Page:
But it goes beyond that. If getting past the barrier is rare, then don’t we owe it to our neighbors and cousins to turn around and offer a helping hand?

What are your takes on ethical arguments against uplifting?  

uplift-word-cloudThose arguments are strong and persuasive and perhaps compelling!  For example, here’s one: “Other species have their own honor and dignity and beauty and styles of intelligence!”

Yes, I agree on all counts.  And if commencing a program of uplift on, say, Tursiops dolphins would cause all of those things to vanish, then I would say stop.  But that is zero-sum thinking. And it is fallacious.

We must preserve and help the bright dolphins and elephants and parrots and sea lions foremost by restoring and expanding their habitats and natural populations.  But any uplift project would work only with a small, selected sub-population that would soon be a new and different species, on its own path of destiny. All the richness of the old root stock would be preserved. You can retain the old — and everything worthy of respect — while creating the new.

UPLIFT-UNIVERSE-BRINLikewise, the proclamations that uplift would be typical “human arrogance, playing god,” seem easy to answer.  How about typical “human generosity”? Lending a hand to others across nature’s chasm, so they might then join us building starships?

Or so their ingrate teenagers might eloquently blame us for their adolescent angst, sneering “Hey!  I didn’t ASK to be this smart!”

The one argument against uplift that I find most compelling is the simplest. Yes, the goal is a beautiful one, to vastly expand the diversity of Earth’s sapience, with dolphin and chimp and bonobo and gorilla and even elephant sages sitting on our councils and sharing unique insights? Great. I portray them having problems, in my novels, but the product is still a lovely dream. (To be clear, while artificial intelligence might be possible, uplifted sapience is demonstrably beyond plausible, even very likely.)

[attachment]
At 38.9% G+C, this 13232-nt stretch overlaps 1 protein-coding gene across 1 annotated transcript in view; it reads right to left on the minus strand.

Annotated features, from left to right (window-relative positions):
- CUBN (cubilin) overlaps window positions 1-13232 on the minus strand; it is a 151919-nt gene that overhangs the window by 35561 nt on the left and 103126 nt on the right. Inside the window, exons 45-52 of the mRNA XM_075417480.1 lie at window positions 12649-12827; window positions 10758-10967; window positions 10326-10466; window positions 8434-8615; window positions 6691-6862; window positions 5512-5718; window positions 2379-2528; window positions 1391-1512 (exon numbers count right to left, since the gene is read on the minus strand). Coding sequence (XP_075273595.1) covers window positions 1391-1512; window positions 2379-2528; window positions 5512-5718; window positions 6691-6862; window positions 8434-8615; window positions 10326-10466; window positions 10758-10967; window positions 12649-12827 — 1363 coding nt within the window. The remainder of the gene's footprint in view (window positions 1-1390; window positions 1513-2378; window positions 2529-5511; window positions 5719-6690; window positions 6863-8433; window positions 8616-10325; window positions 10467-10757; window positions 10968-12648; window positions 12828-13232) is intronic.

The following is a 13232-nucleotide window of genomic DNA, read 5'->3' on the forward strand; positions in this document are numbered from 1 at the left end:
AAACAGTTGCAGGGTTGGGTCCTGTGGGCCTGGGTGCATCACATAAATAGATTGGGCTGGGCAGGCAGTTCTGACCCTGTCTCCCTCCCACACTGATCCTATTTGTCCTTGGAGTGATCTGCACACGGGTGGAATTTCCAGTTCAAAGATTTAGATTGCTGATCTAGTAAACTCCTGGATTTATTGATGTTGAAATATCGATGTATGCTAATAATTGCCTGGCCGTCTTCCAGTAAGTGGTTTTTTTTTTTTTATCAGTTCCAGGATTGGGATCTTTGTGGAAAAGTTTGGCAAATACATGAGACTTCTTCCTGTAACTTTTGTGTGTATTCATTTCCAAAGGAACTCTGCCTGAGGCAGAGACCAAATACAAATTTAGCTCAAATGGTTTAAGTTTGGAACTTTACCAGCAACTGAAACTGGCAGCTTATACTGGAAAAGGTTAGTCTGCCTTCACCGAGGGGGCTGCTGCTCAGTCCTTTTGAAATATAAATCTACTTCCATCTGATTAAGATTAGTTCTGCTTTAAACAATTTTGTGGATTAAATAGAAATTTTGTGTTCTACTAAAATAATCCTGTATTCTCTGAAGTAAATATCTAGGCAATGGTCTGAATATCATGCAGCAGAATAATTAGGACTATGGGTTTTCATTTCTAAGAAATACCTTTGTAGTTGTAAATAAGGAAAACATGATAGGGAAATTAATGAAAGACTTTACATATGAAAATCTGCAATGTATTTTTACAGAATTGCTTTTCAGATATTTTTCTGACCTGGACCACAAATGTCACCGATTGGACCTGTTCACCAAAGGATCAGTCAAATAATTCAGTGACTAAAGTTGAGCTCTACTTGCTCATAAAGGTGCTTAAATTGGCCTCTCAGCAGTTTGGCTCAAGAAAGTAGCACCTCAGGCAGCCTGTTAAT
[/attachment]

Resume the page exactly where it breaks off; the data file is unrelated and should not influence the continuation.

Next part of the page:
All of that sounds fine. Only… in order to get there, the chosen sub-populations will have to go through generations of awkward fits and starts. No matter how carefully and lovingly we move ahead, there will be some pain. And I can understand folks who declare that they would – on that account alone – oppose uplift, no matter how wondrous the final outcome might be.

Salk-Good-ancestorIn the end?  I (very) respectfully disagree. All generations are built for one purpose… the one fine goal that Jonas Salk spoke-of… to be good ancestors.  To suffer what we must, for our grandchildren. I can think of no greater function than to sow, so that those descendants may reap.

Dolphin parents make similar choices every day.  If they could envision what their heirs might become… the earthly and alien seas they might explore… I think they would volunteer.

 Aside from the ethical reasons you’ve presented, what would be the benefits – commercially or scientifically – in doing so?

StartideThe oceans of planet Earth are a vast mystery, filled with both physical wealth and unique treasures to preserve.  We are trying to learn to be good planetary managers (often stymied by other members of our own, short-sighted species.) But I doubt we could fill that role all by ourselves, anywhere near as well as if sapient dolphin partners (and critics) were by our side.  The same holds for countless other opportunities for both profit and wisdom.  (I believe that — and portray in stories — descendants of elephants might be the perfect living inhabitants of asteroidal colonies!)

Our biggest danger is not the one preached by Michael Crichton and so many others — human ambition and hubristic pride.  No, our biggest danger comes from zero sum thinking. Proclaiming that we cannot seek – and sometimes achieve – the win-win. Doing well while doing good. 

What measures can be taken to protect the rights of animals if uplifting as a practice is pursued?  

SECRECY-NEWI’ve been a little unkind to Michael Crichton in this interview.  But in fact, every single one of his dire-danger scenarios preaches a single valuable lesson, and it is not “don’t do new things.”  If you read the books and watch the movies, you soon realize that the true lesson is: “don’t do new things in SECRET.”

The only possible way that uplift, or any other grand project, can be done well is if it is performed in the open, subjected to relentless criticism by opponents who seek out every flaw, every danger and mistake.  Only then, ironically, will the project move ahead with some strong chance of minimizing the pain… and maximizing the benefits for all.

Anything else you’d like to say on the matter? 

aficionadoI think you’ll like my novella “Aficionado.”  It takes a while to get to the uplift part.

See a page dedicated to the Uplift Universe